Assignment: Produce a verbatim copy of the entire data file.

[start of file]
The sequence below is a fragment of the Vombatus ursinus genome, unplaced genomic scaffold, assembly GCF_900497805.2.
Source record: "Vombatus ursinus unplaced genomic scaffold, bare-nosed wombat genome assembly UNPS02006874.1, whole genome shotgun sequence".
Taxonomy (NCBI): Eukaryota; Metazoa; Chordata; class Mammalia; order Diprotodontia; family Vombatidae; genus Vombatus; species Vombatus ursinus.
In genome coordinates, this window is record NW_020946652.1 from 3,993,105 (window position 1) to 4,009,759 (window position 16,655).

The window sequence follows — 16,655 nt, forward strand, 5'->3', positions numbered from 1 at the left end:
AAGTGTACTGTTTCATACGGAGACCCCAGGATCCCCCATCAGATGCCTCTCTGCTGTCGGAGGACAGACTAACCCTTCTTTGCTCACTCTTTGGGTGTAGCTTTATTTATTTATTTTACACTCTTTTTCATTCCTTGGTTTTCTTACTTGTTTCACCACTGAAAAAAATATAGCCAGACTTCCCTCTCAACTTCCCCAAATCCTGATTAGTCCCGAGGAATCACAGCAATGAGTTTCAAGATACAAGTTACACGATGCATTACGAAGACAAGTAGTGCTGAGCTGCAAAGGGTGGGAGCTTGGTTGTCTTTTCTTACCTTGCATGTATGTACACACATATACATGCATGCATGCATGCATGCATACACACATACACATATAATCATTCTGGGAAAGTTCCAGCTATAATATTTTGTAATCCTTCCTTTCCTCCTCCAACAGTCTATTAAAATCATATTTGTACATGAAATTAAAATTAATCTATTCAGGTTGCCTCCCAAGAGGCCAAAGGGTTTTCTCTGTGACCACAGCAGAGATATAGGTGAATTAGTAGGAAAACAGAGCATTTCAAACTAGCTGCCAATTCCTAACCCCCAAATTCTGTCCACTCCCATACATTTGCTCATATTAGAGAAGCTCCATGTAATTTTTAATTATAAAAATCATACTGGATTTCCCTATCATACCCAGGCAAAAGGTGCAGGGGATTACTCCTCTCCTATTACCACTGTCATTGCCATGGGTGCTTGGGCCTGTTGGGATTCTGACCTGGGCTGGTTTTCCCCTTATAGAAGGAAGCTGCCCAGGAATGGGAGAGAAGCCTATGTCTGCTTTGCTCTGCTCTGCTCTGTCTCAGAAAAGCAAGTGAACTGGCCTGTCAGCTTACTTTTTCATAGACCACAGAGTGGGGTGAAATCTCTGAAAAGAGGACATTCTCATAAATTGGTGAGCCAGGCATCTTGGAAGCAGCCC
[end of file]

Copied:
The sequence below is a fragment of the Vombatus ursinus genome, unplaced genomic scaffold, assembly GCF_900497805.2.
Source record: "Vombatus ursinus unplaced genomic scaffold, bare-nosed wombat genome assembly UNPS02006874.1, whole genome shotgun sequence".
Taxonomy (NCBI): Eukaryota; Metazoa; Chordata; class Mammalia; order Diprotodontia; family Vombatidae; genus Vombatus; species Vombatus ursinus.
In genome coordinates, this window is record NW_020946652.1 from 3,993,105 (window position 1) to 4,009,759 (window position 16,655).

The window sequence follows — 16,655 nt, forward strand, 5'->3', positions numbered from 1 at the left end:
AAGTGTACTGTTTCATACGGAGACCCCAGGATCCCCCATCAGATGCCTCTCTGCTGTCGGAGGACAGACTAACCCTTCTTTGCTCACTCTTTGGGTGTAGCTTTATTTATTTATTTTACACTCTTTTTCATTCCTTGGTTTTCTTACTTGTTTCACCACTGAAAAAAATATAGCCAGACTTCCCTCTCAACTTCCCCAAATCCTGATTAGTCCCGAGGAATCACAGCAATGAGTTTCAAGATACAAGTTACACGATGCATTACGAAGACAAGTAGTGCTGAGCTGCAAAGGGTGGGAGCTTGGTTGTCTTTTCTTACCTTGCATGTATGTACACACATATACATGCATGCATGCATGCATGCATACACACATACACATATAATCATTCTGGGAAAGTTCCAGCTATAATATTTTGTAATCCTTCCTTTCCTCCTCCAACAGTCTATTAAAATCATATTTGTACATGAAATTAAAATTAATCTATTCAGGTTGCCTCCCAAGAGGCCAAAGGGTTTTCTCTGTGACCACAGCAGAGATATAGGTGAATTAGTAGGAAAACAGAGCATTTCAAACTAGCTGCCAATTCCTAACCCCCAAATTCTGTCCACTCCCATACATTTGCTCATATTAGAGAAGCTCCATGTAATTTTTAATTATAAAAATCATACTGGATTTCCCTATCATACCCAGGCAAAAGGTGCAGGGGATTACTCCTCTCCTATTACCACTGTCATTGCCATGGGTGCTTGGGCCTGTTGGGATTCTGACCTGGGCTGGTTTTCCCCTTATAGAAGGAAGCTGCCCAGGAATGGGAGAGAAGCCTATGTCTGCTTTGCTCTGCTCTGCTCTGTCTCAGAAAAGCAAGTGAACTGGCCTGTCAGCTTACTTTTTCATAGACCACAGAGTGGGGTGAAATCTCTGAAAAGAGGACATTCTCATAAATTGGTGAGCCAGGCATCTTGGAAGCAGCCC